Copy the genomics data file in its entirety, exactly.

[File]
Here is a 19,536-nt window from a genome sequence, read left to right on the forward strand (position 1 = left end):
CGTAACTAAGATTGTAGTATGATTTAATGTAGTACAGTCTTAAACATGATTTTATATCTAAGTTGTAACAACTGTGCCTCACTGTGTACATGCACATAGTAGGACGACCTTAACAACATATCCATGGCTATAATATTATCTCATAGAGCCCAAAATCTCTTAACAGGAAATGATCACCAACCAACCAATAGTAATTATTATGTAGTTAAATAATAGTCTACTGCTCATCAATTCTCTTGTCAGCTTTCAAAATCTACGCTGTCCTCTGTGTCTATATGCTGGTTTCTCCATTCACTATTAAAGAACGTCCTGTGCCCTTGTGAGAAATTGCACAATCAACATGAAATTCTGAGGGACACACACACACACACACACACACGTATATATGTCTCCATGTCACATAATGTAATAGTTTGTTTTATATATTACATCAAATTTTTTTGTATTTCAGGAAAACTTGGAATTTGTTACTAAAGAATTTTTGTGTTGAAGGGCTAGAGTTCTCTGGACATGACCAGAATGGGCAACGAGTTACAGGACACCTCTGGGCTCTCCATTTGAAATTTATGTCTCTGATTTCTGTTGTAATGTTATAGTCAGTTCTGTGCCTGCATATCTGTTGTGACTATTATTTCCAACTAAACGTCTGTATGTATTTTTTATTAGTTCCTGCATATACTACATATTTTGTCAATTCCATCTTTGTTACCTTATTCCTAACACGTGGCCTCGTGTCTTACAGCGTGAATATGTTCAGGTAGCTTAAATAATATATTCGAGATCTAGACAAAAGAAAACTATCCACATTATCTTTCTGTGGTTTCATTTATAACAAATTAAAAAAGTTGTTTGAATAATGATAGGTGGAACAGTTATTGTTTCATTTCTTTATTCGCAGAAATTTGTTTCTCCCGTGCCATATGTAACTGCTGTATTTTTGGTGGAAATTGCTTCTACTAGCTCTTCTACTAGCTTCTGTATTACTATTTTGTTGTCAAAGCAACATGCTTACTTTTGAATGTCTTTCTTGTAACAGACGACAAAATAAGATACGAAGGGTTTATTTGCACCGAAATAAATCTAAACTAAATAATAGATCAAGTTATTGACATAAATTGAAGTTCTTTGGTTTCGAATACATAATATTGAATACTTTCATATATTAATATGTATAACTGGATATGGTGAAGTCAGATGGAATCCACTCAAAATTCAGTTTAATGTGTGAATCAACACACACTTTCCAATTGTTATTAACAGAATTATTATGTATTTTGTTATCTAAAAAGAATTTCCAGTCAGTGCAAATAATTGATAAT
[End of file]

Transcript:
Here is a 19,536-nt window from a genome sequence, read left to right on the forward strand (position 1 = left end):
CGTAACTAAGATTGTAGTATGATTTAATGTAGTACAGTCTTAAACATGATTTTATATCTAAGTTGTAACAACTGTGCCTCACTGTGTACATGCACATAGTAGGACGACCTTAACAACATATCCATGGCTATAATATTATCTCATAGAGCCCAAAATCTCTTAACAGGAAATGATCACCAACCAACCAATAGTAATTATTATGTAGTTAAATAATAGTCTACTGCTCATCAATTCTCTTGTCAGCTTTCAAAATCTACGCTGTCCTCTGTGTCTATATGCTGGTTTCTCCATTCACTATTAAAGAACGTCCTGTGCCCTTGTGAGAAATTGCACAATCAACATGAAATTCTGAGGGACACACACACACACACACACACACGTATATATGTCTCCATGTCACATAATGTAATAGTTTGTTTTATATATTACATCAAATTTTTTTGTATTTCAGGAAAACTTGGAATTTGTTACTAAAGAATTTTTGTGTTGAAGGGCTAGAGTTCTCTGGACATGACCAGAATGGGCAACGAGTTACAGGACACCTCTGGGCTCTCCATTTGAAATTTATGTCTCTGATTTCTGTTGTAATGTTATAGTCAGTTCTGTGCCTGCATATCTGTTGTGACTATTATTTCCAACTAAACGTCTGTATGTATTTTTTATTAGTTCCTGCATATACTACATATTTTGTCAATTCCATCTTTGTTACCTTATTCCTAACACGTGGCCTCGTGTCTTACAGCGTGAATATGTTCAGGTAGCTTAAATAATATATTCGAGATCTAGACAAAAGAAAACTATCCACATTATCTTTCTGTGGTTTCATTTATAACAAATTAAAAAAGTTGTTTGAATAATGATAGGTGGAACAGTTATTGTTTCATTTCTTTATTCGCAGAAATTTGTTTCTCCCGTGCCATATGTAACTGCTGTATTTTTGGTGGAAATTGCTTCTACTAGCTCTTCTACTAGCTTCTGTATTACTATTTTGTTGTCAAAGCAACATGCTTACTTTTGAATGTCTTTCTTGTAACAGACGACAAAATAAGATACGAAGGGTTTATTTGCACCGAAATAAATCTAAACTAAATAATAGATCAAGTTATTGACATAAATTGAAGTTCTTTGGTTTCGAATACATAATATTGAATACTTTCATATATTAATATGTATAACTGGATATGGTGAAGTCAGATGGAATCCACTCAAAATTCAGTTTAATGTGTGAATCAACACACACTTTCCAATTGTTATTAACAGAATTATTATGTATTTTGTTATCTAAAAAGAATTTCCAGTCAGTGCAAATAATTGATAAT